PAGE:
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“Whoa dude, it’s true.”

This recent article reminds me of a wonderful analogy that I heard by one of my favorite speakers Mordy Golding at the ’08 Adobe Max conference. If I may paraphrase, he said that in the world of mobile screen design, today we are at the same place we were in the early days of the internet when businesses went from print brochures to the web. We simply saved a huge image of the brochure and slapped it up online and called it the new corporate “website”.

But then we got savvier and realized that we needed to design for the medium of the web and all it’s unique nuances. So websites got better and here we are today. Now that we’ve started trying to browse these same websites online, we’re back at the beginning where the website is just not made for our new teeny tiny little screens.

Businesses and web designers are just now beginning to understand that we must design for the medium of mobile and all the unique ways the sites can actually interact with the devices themselves, like using vibration or soft keys, trackballs, and all the slick new flick actions we find on the iPhone, PalmPre, and Blackberry Storm, just to name a few.

Now you may be asking, why bother, my business isn’t that sophisticated or high-tech. But, are your customers? Next time you meet with one of your customers or potential customer, try prying their smartphone away from them and see what happens!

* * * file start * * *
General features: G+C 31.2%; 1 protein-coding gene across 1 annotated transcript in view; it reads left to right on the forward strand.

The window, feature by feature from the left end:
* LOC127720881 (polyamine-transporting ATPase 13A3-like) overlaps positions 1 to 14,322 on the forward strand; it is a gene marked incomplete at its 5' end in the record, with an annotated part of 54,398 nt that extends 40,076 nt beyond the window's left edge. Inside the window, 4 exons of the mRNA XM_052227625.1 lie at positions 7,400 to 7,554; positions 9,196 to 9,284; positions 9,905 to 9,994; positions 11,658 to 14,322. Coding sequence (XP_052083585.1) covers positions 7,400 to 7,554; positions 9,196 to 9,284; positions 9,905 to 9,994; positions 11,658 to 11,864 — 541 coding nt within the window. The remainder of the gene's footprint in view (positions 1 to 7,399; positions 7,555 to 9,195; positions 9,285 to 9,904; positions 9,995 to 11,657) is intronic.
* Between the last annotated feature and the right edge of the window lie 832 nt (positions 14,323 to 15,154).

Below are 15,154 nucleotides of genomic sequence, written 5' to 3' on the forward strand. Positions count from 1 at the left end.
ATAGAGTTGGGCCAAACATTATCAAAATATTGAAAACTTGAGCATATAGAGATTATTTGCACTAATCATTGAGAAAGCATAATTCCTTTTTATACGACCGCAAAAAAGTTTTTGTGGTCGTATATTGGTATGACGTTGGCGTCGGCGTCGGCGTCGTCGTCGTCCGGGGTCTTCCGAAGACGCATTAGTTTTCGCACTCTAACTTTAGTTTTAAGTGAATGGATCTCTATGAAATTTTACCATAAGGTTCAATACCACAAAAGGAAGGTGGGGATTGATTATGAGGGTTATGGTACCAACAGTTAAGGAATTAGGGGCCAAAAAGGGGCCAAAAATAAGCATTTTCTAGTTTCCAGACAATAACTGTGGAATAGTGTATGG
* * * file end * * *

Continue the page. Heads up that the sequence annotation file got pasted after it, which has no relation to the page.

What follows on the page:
Mobile is here. Are you there yet?

“Have a tough time getting anything more complicated than talking done on your cellphone? Small wonder.

Researchers at Nielsen Norman Group put people to the test to try to look up everything from movie listings to product reviews on their handsets. The conclusion: The mobile web is about as tough to navigate as traditional websites were 15 years ago….

Nielsen identified hurdles to getting things done on phones, aside from a poor cellular connection. Among them:

  • The screens on most handsets are too small. It’s also hard to open multiple windows at once, making it difficult to compare different products.
  • Typing is slow and awkward, even when there’s a mini-keyboard. Typos are common.
  • Download delays are also typical, often longer than old computer dial-up modems, “even when using a supposedly faster 3G service.”
  • Websites designed for desktop and laptop computers, don’t typically translate well to mobile screens.”

USA Today’s coverage of the Nielsen Norman Group’s mobile usability findings